Yet, within a year, he had massively increased profits. In an interview, John said: “You need animals for a farm to be healthy.” They introduced chickens, pigs, cows, sheep, 75 varieties of stone fruit, clover, radishes, peas and root vegetables. each of these animals helped in some way, Pairing this with crop rotation in their fields and grow beds, it prevented parasite and infection buildup and lessened any need for pesticides or insecticides.
Doing this they also found they needed significantly reduced hormones and antibiotics for the cattle as well as less pesticide for the crops. This in fact created an all-natural and diverse habitat helped them survive one of the worst Californian droughts in centuries. If a small farm like this could create an all-natural symbiotic biome of flora and fauna, helping to make an area of land nearly self-sustaining, image how this could benefit the swathes of land currently used for intensive farming.
Food miles, what difference does it make?
With cattle farming becoming a more industrialised, and increasingly small farm closing or being consolidated into larger farms, it makes one think; how far does that beef steak in our local supermarket actually travel? Some organisations are implementing provenance and traceability reporting, but these are not widespread and so the only way we really know is sourcing through local butchers and abattoirs.
The increasing distance travelled by our food from farm to fork has a huge impact on the environment but it increases the risk of foreign pesticides, diseases and allergens getting into our food chain as food safety laws vary hugely throughout the world.
Small abattoirs, what are they?
The definition of a small abattoir is quite vague, but generally the benchmark is 5,000 livestock units per year or less. These figures translate to sufficient beef sold to the local community to enable the abattoir sustained operation. But, with the continued march of factory farming into Britain and consumer demand for lower checkout prices, sustainability and animal welfare often suffers. The impact is almost ‘chicken and egg’ – large abattoirs won’t process small volumes, and small abattoirs can’t afford to operate due to high costs; many have been forced to close by cost pressures to conform to legislation to protect animal welfare that, paradoxically, has the opposite effect. We now often hear of live animals being transported for 28 hours more in their final hours, without break, solely to be processed in an abattoir.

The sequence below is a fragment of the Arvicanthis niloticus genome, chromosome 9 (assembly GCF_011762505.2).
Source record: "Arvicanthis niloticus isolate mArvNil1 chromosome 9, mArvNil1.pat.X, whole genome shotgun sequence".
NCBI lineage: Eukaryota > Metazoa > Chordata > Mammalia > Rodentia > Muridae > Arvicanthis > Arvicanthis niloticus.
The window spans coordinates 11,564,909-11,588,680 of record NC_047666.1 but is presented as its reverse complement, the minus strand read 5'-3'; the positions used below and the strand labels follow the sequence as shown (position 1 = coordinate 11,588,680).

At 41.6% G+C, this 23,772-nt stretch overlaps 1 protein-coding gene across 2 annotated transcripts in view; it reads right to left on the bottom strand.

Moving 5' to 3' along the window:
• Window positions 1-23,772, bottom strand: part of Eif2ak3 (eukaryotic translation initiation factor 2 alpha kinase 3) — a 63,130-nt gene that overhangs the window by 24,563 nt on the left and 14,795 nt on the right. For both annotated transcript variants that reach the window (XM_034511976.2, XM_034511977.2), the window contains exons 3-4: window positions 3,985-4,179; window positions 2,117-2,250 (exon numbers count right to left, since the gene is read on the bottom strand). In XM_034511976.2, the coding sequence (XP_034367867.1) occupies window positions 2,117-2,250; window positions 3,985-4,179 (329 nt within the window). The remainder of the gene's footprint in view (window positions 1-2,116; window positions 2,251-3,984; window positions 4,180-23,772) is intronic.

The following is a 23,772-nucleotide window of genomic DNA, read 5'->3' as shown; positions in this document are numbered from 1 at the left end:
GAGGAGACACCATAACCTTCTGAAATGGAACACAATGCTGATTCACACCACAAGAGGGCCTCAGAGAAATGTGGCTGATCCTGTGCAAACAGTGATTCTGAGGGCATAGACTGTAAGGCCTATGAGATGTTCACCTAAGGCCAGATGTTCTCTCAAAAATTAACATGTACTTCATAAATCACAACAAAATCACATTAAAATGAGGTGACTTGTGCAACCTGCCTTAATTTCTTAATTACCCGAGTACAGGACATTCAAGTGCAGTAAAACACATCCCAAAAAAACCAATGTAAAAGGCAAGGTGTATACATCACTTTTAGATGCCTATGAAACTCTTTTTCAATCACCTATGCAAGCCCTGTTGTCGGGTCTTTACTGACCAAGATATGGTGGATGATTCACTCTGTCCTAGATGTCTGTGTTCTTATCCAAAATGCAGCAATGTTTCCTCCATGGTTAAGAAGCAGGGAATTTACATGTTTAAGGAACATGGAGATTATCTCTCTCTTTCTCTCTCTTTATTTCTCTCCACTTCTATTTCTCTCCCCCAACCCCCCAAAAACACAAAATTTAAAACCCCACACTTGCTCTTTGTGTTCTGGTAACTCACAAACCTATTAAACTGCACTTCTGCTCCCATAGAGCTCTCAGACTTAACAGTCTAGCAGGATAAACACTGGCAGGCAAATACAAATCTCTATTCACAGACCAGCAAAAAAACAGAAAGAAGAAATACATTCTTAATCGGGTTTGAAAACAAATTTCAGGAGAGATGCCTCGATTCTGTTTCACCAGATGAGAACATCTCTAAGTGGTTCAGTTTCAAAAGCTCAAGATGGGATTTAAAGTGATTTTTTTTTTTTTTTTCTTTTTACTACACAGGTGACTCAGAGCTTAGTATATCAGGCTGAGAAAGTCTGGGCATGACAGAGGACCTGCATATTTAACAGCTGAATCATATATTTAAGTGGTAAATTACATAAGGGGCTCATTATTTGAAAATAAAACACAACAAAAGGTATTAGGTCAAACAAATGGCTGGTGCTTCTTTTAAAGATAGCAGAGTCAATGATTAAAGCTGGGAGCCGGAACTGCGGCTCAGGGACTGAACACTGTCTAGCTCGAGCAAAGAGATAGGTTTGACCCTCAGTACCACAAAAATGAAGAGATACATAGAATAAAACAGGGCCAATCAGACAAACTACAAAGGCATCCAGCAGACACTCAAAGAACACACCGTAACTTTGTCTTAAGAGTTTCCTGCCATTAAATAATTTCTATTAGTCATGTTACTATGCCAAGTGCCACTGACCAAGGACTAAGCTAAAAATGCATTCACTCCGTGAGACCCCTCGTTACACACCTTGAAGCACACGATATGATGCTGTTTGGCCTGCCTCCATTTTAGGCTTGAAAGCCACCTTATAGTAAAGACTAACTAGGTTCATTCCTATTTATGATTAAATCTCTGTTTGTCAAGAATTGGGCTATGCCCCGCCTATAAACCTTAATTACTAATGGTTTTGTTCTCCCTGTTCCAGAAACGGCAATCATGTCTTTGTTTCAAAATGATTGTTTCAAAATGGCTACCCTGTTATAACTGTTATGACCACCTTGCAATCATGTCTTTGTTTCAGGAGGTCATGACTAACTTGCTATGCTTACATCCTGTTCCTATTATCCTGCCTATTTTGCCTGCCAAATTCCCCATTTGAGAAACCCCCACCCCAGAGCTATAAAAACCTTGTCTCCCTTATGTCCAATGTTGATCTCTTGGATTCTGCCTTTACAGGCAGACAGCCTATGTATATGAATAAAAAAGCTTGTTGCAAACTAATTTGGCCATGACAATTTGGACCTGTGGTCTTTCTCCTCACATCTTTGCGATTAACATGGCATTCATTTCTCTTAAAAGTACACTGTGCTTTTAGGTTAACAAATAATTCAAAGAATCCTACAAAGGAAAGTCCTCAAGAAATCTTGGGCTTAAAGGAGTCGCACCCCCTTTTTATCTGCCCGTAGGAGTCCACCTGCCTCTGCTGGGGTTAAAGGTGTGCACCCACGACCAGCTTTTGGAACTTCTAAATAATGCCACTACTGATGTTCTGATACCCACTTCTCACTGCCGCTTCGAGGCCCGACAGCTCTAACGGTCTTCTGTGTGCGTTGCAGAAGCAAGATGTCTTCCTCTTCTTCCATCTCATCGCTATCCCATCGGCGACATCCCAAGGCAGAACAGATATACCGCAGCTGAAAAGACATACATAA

The rise of social and community-supported farming:
To try and end this article on an upbeat note, British localised farming for some is rising in popularity with the advent of social and community-supported farming.
Social farming is a pioneering group of farms in the UK that aim to improve the health and mental state of individuals by pairing them with local farms. With this initiative coming to more and more farms across Britain, more children are taking part and learning about how to properly take care of animals and to plant and grow.
Community-supported farming is a recent endeavour by the CSA Network UK is a partnership between farmers and consumers in which the responsibilities, risks and rewards of farming are shared.
Essentially meaning that consumers buy their products directly from farms, who then use the money to continue farming keeping a stable state that keeps money and produce locally sourced. Sharing the responsibility and risk of farming between the consumer and the producer.
This could help raise a new generation of farmers who truly care for their animals and their produce. Which in the long run creates a more sustainable farming system and a better future for the youth of our time.